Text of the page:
Purpose: Patients affected by primary immunodeficiency usually undergo a wide range of infections, including reactivation of latent ones. Here we report two cases suffering from late-onset combined immunodeficiency in which ulcerative enteritis due to human Cytomegalovirus caused a life-threatening malabsorption syndrome.
Methods: The assessment of the viral load was carried out on both blood and mucosal samples by quantitative real-time polymerase chain reaction assay. The generation of autologous virus-specific cytotoxic T cell lines was performed according to Good Manufacturing Practice protocol after peripheral blood mononuclear cells were collected through a single leukapheresis.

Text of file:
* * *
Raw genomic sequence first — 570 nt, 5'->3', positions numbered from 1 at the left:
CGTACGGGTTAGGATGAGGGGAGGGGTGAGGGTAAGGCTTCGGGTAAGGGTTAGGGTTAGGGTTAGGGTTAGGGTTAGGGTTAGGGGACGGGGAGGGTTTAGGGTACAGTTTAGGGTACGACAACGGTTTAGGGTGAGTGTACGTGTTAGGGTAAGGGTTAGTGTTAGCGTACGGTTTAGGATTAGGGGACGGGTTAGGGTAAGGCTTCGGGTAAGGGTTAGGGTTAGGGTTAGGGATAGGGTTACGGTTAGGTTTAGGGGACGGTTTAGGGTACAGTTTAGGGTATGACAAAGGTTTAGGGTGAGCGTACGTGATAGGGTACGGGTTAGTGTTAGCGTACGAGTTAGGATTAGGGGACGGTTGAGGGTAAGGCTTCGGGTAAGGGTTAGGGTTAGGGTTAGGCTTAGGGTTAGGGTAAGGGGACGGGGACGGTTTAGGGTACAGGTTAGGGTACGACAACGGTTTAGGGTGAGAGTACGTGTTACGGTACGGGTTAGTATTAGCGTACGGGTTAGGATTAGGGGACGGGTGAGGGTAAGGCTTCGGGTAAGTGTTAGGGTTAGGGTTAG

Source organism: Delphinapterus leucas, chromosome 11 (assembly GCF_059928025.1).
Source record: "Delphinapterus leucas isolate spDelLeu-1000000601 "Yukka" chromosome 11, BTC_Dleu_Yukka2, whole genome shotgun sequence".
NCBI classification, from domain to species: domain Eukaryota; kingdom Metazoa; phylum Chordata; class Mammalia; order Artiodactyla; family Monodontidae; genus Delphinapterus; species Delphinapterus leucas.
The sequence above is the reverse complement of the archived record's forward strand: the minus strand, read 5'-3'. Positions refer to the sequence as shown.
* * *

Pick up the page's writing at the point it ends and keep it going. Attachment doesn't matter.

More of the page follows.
Results: In both patients, the viral load resulted negligible in peripheral blood, but very high in mucosal specimens (range 1.064 - 1.031.692 copies/105 cells). After two rounds of antiviral therapy proved unsuccessful, the generation of virus-specific cytotoxic T cell lines was carried out despite severe lymphopenia, and their infusion resulted safe and durably effective in healing intestinal ulcerations and resetting the viral load.
Conclusions: Virus-specific cellular therapy was useful in reconstituting specific immunity and treating severe human Cytomegalovirus-related enteritis in patients with primary immunodeficiency.
- human cytomegalovirus
- T cell therapy
ASJC Scopus subject areas
- Immunology and Allergy